Journal of Population Research

, Volume 36, Issue 4, pp 319–346 | Cite as

Measuring the spatial integration of the China-born population in Australia, 1981–2016

  • Qing GuanEmail author


The China-born population have a long history of migrating to and settling in Australia, and have recently grown to become the third largest overseas-born population. To measure their integration in Australia, a spatial perspective is adopted in this paper. Spatial distribution is an important indicator of immigrants’ integration in the host country and is linked to their socioeconomic integration. It is generally agreed that the more concentrated immigrants distribute, the less integrated socioeconomically they are; the more immigrants’ spatial distribution patterns mirror the local population, the more integrated they are. Distributions of mainland Chinese population at sub-national levels are examined. Using coefficient of variation and index of dissimilarity, spatial integration patterns of the China-born population in Australia are analyzed over time, across age groups and immigrant cohorts, and against those of other birthplace groups using 1981–2016 Australian census data. Changes in the distribution of China-born immigrants substantiate the ‘contrasting’ dispersion-concentration picture uncovered in earlier Australian censuses. With the influx of international students and skilled migrants, results from spatial integration analyses show a slow but uninterrupted improvement in the China-born immigrants’ spatial integration after the 2001 Census. In the spatial analysis across immigrant cohorts, it is found that the interaction between cohort characteristics and lengths of residence in Australia is likely an important factor influencing the spatial distribution patterns of mainland Chinese. Findings of the study contribute to the knowledge of immigrants’ spatial distribution and integration in the host country, especially in the context of Australia and a context of broader Chinese diaspora in major immigration countries.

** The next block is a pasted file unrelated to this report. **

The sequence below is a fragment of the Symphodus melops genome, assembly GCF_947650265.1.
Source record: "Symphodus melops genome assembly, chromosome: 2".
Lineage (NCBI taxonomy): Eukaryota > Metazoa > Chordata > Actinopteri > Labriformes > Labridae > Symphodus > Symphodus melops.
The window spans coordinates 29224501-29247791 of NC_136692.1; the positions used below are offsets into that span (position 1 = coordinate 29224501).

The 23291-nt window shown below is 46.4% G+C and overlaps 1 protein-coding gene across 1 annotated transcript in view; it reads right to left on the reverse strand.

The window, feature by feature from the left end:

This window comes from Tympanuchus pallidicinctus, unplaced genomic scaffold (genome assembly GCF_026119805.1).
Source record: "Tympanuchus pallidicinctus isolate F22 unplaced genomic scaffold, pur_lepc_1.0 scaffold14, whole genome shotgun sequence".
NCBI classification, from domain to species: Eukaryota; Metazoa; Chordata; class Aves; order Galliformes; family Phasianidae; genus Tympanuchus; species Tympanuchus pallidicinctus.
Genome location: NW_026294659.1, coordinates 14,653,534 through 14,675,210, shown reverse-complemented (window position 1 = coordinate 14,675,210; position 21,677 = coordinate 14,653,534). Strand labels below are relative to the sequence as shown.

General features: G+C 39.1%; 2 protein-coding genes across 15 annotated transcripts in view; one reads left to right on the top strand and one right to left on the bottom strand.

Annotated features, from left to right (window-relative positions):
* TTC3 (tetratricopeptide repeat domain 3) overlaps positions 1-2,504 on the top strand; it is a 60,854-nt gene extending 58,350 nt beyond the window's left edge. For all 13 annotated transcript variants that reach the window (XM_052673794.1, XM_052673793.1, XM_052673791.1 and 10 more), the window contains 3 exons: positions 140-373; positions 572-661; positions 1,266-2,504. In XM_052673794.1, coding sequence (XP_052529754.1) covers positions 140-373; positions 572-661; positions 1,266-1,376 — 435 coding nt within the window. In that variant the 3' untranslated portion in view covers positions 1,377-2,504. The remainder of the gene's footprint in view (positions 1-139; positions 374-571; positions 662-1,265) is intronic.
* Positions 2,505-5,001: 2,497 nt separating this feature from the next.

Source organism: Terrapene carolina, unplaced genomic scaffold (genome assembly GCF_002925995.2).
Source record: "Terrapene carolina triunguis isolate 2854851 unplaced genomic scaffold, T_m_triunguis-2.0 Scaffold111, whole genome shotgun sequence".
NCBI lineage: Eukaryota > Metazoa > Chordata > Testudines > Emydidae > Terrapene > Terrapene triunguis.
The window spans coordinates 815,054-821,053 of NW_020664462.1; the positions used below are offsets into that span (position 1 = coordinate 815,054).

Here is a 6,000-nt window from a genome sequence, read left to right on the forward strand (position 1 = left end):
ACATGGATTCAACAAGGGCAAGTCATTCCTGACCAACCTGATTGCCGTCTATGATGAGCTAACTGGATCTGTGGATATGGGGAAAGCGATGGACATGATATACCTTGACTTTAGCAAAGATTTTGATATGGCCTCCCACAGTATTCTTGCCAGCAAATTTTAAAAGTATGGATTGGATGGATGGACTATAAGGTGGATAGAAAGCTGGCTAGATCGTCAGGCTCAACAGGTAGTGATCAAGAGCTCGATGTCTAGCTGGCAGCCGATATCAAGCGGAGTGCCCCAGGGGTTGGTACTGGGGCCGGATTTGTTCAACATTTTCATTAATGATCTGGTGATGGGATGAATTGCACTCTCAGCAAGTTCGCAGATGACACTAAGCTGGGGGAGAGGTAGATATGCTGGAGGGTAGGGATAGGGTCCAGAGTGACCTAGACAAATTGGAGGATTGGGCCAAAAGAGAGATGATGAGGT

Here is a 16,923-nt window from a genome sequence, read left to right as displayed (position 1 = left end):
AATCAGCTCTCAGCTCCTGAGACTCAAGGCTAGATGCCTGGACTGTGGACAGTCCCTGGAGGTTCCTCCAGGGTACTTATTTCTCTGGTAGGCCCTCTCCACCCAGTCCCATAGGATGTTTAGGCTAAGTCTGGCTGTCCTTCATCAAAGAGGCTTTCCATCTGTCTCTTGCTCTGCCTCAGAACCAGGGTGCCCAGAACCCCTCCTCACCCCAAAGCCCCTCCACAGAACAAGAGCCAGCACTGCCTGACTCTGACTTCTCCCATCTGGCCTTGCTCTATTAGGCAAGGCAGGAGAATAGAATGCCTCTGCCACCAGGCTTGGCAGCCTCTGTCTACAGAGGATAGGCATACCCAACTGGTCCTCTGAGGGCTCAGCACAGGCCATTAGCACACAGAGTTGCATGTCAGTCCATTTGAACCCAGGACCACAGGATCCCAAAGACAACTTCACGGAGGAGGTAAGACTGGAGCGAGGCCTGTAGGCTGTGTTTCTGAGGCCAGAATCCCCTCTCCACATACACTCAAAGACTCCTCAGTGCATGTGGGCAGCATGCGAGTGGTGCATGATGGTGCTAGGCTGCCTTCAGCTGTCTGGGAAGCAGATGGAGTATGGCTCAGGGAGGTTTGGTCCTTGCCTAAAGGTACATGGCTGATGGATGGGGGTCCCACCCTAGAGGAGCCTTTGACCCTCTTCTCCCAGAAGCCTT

Mainland Chinese migrants Australia Spatial integration Index of dissimilarity Coefficient of variation 



This research is supported by an Australian Government Research Training Program (RTP) Scholarship. The authors would like to thank James Raymer, Barbara Edgar, the Australian Population Association 2017 Borrie Prize judges, and the two anonymous reviewers for their comments and suggestions on various versions of this paper.

Compliance with ethical standards

Conflict of interest

The authors declare that they have no conflict of interest.


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© Springer Nature B.V. 2019

Authors and Affiliations

  1. 1.School of Demography, ANU College of Arts and Social SciencesThe Australian National UniversityActonAustralia

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